Patrick Lyoya's Family Files $100M Lawsuit Against Cop Who Fatally Shot Him

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The family of Patrick Lyoya, who was shot and killed at the hands of Grand Rapids, Michigan police, has filed a $100 million lawsuit against an officer and the city, ABC News reports.

During a press conference on Wednesday (December 9), attorneys Ben Crump and Ven Johns announced the civil lawsuit on behalf of the Lyoya family against now-former officer Christopher Schurr and the city of Grand Rapids.

The attorneys showed footage at the press conference from the April shooting, which they say shows Schurr used "unnecessary illegal excessive force." The lawsuit also alleges that the city's policies, practices, and training "led to Schurr utilizing excessive force."

On April 4, 2022, Schurr attempted to arrest Lyoya, a father of two and refugee from the Republic of the Congo, for having an unregistered license plate. After the then-officer asked for his license, Lyoya fled on foot.

Schurr chased after Lyoya, tackled him on the lawn of a nearby residence, kneeled on him, and drew his Taser. Lyoya then put his hands on the officer's gun, which prompted Schurr to draw his service weapon and shoot him in the back of the head.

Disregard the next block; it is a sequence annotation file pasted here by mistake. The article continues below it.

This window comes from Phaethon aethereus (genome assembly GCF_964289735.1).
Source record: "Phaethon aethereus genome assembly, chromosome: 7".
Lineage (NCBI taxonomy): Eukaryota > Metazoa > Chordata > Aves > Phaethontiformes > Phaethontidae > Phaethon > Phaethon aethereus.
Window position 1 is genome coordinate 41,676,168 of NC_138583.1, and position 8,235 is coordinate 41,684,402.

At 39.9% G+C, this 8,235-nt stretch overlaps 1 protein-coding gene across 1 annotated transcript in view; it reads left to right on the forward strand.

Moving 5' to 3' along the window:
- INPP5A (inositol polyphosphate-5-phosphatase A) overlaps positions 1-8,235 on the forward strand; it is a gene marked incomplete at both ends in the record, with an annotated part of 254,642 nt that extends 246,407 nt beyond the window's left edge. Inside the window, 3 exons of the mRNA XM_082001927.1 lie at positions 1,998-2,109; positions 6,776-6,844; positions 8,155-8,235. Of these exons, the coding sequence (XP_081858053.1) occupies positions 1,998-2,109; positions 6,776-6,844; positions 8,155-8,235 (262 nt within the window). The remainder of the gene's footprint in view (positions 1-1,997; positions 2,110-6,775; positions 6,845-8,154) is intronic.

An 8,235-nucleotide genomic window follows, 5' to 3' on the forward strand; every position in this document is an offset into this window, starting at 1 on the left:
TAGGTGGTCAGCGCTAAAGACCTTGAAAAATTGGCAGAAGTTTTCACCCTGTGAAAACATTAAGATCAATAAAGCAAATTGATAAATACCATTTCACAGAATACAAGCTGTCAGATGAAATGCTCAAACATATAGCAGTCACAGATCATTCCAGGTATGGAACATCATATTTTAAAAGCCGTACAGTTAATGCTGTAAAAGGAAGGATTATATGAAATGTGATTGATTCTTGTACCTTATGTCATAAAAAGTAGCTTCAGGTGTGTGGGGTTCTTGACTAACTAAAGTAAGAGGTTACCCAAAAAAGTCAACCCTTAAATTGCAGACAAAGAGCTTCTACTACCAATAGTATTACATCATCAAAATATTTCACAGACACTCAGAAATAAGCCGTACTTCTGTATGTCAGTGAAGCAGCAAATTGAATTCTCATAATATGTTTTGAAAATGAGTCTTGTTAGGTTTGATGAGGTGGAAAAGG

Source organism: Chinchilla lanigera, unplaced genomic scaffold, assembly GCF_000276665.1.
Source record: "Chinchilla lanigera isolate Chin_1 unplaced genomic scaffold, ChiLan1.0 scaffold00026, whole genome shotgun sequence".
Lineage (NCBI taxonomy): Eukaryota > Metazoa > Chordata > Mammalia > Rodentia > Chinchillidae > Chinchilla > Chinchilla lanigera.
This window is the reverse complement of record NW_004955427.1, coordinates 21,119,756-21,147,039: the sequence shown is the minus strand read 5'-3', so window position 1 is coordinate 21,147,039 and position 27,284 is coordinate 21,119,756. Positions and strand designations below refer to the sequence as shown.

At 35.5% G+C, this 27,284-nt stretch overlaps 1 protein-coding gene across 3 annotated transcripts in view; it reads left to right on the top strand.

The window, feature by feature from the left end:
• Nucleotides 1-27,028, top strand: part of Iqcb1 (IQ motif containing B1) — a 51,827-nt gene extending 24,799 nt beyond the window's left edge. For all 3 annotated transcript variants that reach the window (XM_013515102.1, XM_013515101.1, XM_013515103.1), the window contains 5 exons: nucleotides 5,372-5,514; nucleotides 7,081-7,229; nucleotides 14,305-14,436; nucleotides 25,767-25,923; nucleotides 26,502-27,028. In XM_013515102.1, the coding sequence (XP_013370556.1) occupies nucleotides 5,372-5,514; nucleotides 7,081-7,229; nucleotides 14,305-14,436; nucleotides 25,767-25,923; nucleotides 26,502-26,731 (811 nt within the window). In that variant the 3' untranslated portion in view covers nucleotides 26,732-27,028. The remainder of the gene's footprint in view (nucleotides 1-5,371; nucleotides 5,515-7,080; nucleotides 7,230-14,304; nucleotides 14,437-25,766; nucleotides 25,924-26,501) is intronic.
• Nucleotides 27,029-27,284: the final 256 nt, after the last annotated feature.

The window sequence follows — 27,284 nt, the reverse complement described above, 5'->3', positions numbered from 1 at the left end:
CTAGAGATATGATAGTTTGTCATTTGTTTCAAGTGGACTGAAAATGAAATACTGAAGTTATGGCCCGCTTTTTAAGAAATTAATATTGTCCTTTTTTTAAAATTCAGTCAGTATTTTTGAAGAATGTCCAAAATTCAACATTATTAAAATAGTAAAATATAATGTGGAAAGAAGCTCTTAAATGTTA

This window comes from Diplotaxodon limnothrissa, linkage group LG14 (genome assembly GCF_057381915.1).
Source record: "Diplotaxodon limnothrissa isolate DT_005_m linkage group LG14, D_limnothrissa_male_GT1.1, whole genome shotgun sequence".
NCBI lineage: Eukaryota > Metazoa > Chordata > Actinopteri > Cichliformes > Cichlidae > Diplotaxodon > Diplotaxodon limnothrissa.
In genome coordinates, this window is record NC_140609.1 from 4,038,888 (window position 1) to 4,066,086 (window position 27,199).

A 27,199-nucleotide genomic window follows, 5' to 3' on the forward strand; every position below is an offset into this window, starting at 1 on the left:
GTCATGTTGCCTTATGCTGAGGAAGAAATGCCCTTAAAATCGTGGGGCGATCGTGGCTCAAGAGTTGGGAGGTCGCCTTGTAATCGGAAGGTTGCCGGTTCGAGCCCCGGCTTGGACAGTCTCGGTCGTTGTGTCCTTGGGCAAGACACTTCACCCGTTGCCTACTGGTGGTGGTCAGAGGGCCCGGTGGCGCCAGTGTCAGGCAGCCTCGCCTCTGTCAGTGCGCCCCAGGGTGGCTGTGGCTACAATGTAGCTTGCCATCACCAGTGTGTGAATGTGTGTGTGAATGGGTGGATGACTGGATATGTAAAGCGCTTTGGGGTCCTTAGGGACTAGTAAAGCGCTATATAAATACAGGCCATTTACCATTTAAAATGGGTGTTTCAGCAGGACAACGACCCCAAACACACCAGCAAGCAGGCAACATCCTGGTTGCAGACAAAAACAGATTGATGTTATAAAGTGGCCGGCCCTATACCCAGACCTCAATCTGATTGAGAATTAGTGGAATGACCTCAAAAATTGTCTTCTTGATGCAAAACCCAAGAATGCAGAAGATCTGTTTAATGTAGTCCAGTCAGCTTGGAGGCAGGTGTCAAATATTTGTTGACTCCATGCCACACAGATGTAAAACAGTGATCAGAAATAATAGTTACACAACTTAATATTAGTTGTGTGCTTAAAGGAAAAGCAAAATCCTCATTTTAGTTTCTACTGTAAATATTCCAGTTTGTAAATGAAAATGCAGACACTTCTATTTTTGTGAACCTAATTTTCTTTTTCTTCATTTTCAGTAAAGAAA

The officer, a seven-year veteran of the Grand Rapids Police Department who was terminated from the force in June, is facing criminal charges of second-degree murder and will stand trial — He has pleaded not guilty.

Lyoya's attorneys alleged Wednesday that Lyoya's death wasn't an isolated incident, saying the department has displayed a pattern of excessive force. From June 2015 to May 2020, 79 complaints of excessive use of force were lodged against Grand Rapids police officers, but only two officers faced consequences, Johnson said.

Johnson noted that the Michigan Department of Civil Rights is also investigating complaints of racial profiling and discrimination from Grand Rapids police officers.

Peter Lyoya, the victim's father, said he watched the footage of the fatal incident for the first time at the press conference.

"The pain is so deep," he said Wednesday in his native language Swahili. "The bitterness is so deep to the point that I can even lose my life every time when I think about my son leaving us."

"I don't want else to happen to other parent because if Patrick gets his justice today, it will stop a lot of things to happen to a lot of young men out there, Black or white, their parents don't go through what I'm going through," he said.

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